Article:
Casino companies are hiring women to fill top managerial positions, but will that help?

The U.S. casino industry has come under fire in recent years for its largely all-male hierarchy and wage gap. Some male-dominated casino jobs remain very well paid and lucrative in terms of compensation, but…

Casino companies are hiring women to fill top managerial positions, but will that help?

The U.S. casino industry has come under fire in recent years for its largely all-male hierarchy and wage gap. Some male-dominated casino jobs remain very well paid and lucrative in terms of compensation, but women often fare poorly in both spheres. One of the biggest concerns is the role of management positions — not just in good pay, but also in building positive and inclusive cultures in a women-oriented workplace. The percentage of female board of directors members for the industry in 2015 was only 5.9 percent, or at 3,111 boards out of 6,958 total, according to a 2016 report from Catalyst, a nonprofit organization that works to increase gender diversity in business.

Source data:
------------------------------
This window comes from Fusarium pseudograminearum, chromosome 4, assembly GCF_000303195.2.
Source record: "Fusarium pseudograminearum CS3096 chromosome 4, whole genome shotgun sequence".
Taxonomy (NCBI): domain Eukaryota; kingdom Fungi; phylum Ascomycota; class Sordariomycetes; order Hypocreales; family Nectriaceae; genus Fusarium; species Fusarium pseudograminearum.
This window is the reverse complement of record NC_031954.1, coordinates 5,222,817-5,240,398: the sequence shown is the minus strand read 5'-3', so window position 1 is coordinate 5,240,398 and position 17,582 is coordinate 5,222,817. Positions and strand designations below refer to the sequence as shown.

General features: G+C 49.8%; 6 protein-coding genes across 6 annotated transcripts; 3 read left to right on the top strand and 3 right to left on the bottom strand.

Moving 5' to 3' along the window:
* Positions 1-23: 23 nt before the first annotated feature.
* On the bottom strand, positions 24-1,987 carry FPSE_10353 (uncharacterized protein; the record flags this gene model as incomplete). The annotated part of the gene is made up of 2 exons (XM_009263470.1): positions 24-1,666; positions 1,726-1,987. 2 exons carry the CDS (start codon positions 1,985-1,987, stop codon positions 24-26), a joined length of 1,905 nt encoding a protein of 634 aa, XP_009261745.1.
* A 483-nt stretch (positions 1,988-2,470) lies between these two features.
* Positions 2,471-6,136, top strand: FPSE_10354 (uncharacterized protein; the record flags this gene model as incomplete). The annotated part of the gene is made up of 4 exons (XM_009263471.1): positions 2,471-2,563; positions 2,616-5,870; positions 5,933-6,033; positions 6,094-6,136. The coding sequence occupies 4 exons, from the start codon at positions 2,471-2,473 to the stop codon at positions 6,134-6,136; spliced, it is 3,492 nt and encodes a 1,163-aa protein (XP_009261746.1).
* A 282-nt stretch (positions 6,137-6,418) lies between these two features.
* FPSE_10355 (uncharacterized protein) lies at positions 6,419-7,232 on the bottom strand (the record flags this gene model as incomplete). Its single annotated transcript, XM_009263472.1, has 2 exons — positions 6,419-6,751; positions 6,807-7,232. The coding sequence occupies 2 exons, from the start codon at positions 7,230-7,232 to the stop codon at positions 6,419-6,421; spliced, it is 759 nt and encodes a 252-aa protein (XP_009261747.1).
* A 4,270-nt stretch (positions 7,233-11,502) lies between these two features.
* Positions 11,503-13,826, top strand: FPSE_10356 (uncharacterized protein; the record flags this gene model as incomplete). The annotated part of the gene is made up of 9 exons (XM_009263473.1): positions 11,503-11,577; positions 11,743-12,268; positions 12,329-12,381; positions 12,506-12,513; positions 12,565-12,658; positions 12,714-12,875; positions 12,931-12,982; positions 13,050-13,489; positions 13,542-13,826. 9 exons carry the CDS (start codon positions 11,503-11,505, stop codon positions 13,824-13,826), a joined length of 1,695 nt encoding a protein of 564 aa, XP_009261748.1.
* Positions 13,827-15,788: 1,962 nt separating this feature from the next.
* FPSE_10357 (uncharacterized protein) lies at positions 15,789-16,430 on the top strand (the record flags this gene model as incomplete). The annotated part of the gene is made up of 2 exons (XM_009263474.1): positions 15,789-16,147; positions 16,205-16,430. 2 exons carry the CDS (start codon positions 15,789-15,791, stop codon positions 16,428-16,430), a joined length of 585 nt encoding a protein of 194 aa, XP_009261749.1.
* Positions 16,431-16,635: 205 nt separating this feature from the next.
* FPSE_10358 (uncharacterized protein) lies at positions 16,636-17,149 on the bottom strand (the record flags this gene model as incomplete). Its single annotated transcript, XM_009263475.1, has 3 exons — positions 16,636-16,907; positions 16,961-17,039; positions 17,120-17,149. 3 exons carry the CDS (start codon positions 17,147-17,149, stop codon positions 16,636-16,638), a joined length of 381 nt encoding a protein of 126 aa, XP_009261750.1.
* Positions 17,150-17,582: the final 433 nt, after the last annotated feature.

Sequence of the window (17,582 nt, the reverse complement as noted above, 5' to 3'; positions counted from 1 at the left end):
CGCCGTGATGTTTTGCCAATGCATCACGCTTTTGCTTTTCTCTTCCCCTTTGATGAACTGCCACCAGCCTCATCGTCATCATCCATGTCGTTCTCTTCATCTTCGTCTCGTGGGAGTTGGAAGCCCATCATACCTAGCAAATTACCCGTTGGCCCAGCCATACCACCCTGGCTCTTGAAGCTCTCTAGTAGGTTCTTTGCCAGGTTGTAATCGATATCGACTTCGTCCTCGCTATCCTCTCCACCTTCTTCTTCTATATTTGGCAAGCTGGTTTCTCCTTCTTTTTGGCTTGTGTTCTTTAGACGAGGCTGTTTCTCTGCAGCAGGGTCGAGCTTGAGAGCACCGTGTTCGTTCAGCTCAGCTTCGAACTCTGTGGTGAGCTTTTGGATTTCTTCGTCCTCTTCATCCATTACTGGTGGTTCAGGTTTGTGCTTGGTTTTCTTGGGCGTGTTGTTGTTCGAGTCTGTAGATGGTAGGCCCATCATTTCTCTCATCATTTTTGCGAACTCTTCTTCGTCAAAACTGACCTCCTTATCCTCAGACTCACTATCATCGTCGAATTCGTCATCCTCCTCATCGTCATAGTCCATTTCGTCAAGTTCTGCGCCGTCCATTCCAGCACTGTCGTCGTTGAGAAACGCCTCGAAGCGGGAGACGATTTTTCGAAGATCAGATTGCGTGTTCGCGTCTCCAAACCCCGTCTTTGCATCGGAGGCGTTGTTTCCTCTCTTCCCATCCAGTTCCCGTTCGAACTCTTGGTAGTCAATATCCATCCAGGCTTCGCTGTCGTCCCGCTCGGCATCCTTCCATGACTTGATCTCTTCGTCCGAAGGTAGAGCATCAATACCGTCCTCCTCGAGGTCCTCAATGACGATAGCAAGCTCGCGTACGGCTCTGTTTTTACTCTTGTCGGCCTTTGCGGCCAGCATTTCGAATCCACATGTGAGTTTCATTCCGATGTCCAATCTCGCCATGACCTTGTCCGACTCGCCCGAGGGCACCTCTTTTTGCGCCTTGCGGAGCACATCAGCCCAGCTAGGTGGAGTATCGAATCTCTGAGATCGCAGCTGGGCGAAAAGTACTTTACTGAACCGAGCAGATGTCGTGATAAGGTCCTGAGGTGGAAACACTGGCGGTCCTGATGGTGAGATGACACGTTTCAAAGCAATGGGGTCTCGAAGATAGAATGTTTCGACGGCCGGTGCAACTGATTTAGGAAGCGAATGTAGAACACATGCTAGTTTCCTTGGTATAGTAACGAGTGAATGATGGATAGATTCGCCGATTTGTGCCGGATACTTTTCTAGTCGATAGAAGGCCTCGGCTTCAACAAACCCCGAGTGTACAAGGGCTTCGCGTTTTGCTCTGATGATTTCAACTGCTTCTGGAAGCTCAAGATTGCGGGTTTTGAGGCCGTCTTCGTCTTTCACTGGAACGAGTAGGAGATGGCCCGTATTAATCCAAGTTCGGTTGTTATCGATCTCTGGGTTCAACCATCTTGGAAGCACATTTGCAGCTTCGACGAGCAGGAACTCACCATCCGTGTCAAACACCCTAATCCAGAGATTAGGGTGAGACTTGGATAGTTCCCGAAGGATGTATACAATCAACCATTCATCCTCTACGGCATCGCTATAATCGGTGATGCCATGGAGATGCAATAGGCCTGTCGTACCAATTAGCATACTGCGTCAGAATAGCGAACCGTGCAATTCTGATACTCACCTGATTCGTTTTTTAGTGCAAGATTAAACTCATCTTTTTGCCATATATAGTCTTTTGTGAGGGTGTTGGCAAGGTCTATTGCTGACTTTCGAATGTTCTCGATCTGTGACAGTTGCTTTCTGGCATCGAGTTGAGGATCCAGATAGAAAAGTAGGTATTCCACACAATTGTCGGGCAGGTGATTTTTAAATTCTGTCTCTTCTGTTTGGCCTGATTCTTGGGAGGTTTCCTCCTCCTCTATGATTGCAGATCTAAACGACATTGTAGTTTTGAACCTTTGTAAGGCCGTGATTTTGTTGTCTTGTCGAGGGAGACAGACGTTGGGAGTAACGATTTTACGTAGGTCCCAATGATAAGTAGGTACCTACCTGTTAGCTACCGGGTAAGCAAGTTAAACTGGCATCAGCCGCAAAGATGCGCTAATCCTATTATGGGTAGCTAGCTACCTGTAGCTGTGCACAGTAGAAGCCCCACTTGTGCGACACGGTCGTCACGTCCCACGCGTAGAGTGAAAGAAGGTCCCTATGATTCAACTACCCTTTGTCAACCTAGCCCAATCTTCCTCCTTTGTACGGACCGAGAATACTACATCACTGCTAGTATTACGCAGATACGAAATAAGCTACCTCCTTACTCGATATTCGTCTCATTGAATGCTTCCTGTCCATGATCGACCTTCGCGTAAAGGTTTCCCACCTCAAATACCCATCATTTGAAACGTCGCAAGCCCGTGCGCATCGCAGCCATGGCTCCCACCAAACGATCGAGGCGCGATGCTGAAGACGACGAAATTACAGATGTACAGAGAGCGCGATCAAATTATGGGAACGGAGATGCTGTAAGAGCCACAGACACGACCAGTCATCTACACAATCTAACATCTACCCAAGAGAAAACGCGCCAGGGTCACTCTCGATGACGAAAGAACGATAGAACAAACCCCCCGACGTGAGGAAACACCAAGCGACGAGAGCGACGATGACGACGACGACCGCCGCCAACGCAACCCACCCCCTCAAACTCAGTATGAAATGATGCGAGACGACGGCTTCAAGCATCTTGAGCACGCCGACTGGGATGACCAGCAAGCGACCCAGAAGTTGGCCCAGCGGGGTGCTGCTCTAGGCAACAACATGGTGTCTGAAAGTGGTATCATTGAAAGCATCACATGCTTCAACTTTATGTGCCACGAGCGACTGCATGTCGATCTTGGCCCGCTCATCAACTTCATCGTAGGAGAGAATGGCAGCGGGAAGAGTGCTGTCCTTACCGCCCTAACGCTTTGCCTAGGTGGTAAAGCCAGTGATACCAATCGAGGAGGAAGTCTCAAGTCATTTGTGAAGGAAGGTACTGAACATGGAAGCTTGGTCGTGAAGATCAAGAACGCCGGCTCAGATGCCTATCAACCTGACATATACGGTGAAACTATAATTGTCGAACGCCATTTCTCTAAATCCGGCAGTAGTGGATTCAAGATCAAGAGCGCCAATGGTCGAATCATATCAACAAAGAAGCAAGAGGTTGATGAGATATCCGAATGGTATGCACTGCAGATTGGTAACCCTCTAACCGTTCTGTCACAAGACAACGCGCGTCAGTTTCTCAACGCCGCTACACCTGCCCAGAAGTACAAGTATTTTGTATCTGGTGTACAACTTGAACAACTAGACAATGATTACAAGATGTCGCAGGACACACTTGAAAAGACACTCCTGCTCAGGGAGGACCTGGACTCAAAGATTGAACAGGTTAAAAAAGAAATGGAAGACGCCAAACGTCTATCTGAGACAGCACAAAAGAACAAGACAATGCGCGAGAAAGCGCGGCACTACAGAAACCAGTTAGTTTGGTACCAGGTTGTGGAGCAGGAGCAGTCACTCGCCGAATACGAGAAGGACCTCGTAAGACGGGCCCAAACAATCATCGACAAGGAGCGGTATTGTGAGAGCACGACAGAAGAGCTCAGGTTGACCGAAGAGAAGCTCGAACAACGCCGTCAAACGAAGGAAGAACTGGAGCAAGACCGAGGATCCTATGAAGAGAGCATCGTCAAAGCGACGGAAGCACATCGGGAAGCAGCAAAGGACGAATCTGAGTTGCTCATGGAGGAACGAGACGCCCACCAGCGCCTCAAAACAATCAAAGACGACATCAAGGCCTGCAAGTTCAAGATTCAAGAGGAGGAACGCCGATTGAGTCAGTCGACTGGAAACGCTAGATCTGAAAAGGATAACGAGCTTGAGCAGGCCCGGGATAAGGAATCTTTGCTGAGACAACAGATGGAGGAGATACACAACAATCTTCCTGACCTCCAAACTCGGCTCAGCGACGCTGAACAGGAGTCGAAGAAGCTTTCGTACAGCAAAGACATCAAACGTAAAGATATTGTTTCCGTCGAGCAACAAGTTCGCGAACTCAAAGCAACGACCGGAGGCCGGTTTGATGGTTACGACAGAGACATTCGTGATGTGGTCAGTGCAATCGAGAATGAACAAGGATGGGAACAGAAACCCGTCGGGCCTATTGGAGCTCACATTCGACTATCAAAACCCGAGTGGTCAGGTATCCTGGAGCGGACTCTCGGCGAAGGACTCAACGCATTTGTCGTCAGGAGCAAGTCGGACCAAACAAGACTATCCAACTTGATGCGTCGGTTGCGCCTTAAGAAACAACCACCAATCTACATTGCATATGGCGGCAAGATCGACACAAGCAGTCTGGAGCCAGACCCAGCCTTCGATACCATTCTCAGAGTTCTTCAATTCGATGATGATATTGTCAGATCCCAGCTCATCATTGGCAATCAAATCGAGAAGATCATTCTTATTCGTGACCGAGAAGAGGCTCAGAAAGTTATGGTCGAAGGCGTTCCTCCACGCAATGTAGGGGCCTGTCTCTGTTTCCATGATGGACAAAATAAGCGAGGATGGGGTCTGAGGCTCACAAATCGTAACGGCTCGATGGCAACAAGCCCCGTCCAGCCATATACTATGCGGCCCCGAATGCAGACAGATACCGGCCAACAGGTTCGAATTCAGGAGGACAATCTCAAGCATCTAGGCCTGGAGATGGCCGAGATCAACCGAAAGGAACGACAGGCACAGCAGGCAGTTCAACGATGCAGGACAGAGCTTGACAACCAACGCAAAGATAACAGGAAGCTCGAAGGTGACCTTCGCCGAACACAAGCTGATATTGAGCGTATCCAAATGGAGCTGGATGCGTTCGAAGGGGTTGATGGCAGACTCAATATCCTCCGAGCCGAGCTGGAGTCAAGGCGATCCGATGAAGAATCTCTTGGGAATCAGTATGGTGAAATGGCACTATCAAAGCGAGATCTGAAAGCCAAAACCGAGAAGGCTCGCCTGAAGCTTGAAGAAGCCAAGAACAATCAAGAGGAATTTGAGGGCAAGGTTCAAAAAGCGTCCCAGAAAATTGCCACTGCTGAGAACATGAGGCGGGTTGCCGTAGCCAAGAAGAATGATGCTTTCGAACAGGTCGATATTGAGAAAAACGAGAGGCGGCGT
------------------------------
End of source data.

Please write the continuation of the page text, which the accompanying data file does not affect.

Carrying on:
In an effort to close that gender disparity and increase parity among casino-specific promotions, the National Coalition for Responsible Gaming, the World Gaming Institute and the Marketing Research Foundation held a conference in Las Vegas at the end of 2017. At the conference, they called for companies to consider hiring a female corporate recruiting officer to fill a number of positions that are currently closed to women. Over the past year, the coalition has published several posts about the new policy that their group deems to be a first for the gaming industry. These positions are primarily in top-tier management positions in companies like venues and slot machines manufacturers.

The group sent letters to more than 450 casinos with positions for executive talent — and 30 of those 30 companies selected a female recruitment officer, according to the Las Vegas Review-Journal. But these positions are by no means a panacea for the gender disparity in compensation and promotions in the industry. According to a report by the National Center for Women & Information Technology, the median annual compensation for a gaming veteran is about $80,000 less than it is for a US consumer electronics sales professional, and salaries are relatively low compared to other traditional employee groups.

In order to meet its goals of addressing the gender gap in employment in gaming, the coalition has also created a new non-profit initiative that hopes to help support and educate the sector’s policymakers and women in the industry.

Read the full story at Las Vegas Review-Journal.

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